Better Community Connections Through Big Data and Analytics


Published on - With in-memory computing and analytics tools, the City of Boston is providing better service to citizens and engaging more with the community.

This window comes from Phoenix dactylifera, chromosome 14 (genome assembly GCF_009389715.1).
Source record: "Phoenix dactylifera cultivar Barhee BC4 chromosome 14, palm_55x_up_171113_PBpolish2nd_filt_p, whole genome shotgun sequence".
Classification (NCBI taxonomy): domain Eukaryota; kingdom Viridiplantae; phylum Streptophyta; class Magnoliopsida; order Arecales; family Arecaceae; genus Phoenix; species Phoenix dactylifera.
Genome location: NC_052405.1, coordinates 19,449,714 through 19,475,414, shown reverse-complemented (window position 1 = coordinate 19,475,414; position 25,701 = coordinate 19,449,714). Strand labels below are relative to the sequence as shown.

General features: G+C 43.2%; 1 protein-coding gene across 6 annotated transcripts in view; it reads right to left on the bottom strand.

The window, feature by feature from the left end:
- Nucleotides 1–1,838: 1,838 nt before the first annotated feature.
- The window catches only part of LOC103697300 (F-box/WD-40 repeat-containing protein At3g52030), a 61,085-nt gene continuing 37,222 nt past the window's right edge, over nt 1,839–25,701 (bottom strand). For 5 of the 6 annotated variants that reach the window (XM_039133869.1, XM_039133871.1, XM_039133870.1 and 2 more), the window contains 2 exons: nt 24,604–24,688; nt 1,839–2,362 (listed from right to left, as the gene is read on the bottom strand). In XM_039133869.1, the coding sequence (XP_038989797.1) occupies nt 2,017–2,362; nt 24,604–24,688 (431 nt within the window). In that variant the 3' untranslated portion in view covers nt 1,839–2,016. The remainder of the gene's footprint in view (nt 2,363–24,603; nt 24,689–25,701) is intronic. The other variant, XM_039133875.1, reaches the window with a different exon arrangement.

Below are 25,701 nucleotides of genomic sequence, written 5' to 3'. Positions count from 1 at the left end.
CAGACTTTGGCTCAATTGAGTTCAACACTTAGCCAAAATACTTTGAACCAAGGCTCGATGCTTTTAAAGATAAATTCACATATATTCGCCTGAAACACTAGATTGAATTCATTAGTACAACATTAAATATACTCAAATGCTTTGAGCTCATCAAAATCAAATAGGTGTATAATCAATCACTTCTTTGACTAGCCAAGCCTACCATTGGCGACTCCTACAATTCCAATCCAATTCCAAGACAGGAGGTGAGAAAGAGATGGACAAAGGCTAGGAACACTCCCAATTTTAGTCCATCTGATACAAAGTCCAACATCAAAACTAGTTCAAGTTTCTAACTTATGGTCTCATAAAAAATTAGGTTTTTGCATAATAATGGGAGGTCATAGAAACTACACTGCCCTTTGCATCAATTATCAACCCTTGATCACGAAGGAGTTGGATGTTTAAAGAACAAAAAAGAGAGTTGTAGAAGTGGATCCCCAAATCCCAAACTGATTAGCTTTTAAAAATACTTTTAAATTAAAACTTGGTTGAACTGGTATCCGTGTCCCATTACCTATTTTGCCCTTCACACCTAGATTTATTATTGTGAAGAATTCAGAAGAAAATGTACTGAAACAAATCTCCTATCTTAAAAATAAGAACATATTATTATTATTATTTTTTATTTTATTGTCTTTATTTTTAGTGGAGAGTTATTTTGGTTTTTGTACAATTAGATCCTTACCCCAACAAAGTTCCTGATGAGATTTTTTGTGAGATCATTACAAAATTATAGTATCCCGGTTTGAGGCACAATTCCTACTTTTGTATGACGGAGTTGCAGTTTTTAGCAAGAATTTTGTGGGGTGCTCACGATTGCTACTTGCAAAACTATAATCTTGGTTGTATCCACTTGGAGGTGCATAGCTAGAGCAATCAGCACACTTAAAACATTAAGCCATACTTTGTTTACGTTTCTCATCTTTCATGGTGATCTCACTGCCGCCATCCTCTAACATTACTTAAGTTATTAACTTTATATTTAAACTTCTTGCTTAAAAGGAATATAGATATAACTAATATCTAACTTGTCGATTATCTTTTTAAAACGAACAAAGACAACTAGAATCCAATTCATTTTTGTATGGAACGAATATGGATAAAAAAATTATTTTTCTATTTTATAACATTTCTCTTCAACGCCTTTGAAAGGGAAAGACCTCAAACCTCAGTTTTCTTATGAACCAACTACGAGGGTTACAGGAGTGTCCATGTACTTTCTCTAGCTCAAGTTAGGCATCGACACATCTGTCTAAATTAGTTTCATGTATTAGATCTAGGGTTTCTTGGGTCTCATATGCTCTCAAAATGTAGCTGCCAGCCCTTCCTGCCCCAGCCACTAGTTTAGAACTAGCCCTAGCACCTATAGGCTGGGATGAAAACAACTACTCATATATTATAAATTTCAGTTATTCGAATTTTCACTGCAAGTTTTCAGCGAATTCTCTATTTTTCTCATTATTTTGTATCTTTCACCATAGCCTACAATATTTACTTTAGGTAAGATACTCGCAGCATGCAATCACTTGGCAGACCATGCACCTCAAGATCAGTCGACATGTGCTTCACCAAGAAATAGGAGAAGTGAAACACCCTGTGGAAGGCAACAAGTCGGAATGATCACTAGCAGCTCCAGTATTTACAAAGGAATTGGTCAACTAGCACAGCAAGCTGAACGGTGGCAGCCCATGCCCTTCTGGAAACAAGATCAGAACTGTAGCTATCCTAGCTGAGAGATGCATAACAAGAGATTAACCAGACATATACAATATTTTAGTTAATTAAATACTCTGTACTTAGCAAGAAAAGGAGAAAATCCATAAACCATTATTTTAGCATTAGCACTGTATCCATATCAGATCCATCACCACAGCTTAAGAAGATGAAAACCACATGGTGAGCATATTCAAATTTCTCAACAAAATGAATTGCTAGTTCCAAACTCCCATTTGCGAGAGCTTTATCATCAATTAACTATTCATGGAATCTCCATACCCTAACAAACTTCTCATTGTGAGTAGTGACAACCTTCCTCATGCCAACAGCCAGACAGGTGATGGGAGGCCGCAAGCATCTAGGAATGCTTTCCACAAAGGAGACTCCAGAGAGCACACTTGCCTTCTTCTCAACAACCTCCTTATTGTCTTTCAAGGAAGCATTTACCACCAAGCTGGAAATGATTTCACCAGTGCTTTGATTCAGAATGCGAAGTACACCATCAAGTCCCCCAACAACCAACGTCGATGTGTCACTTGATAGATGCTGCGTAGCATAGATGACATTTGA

-Bloomberg Businessweek Research

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Better Community Connections Through Big Data and Analytics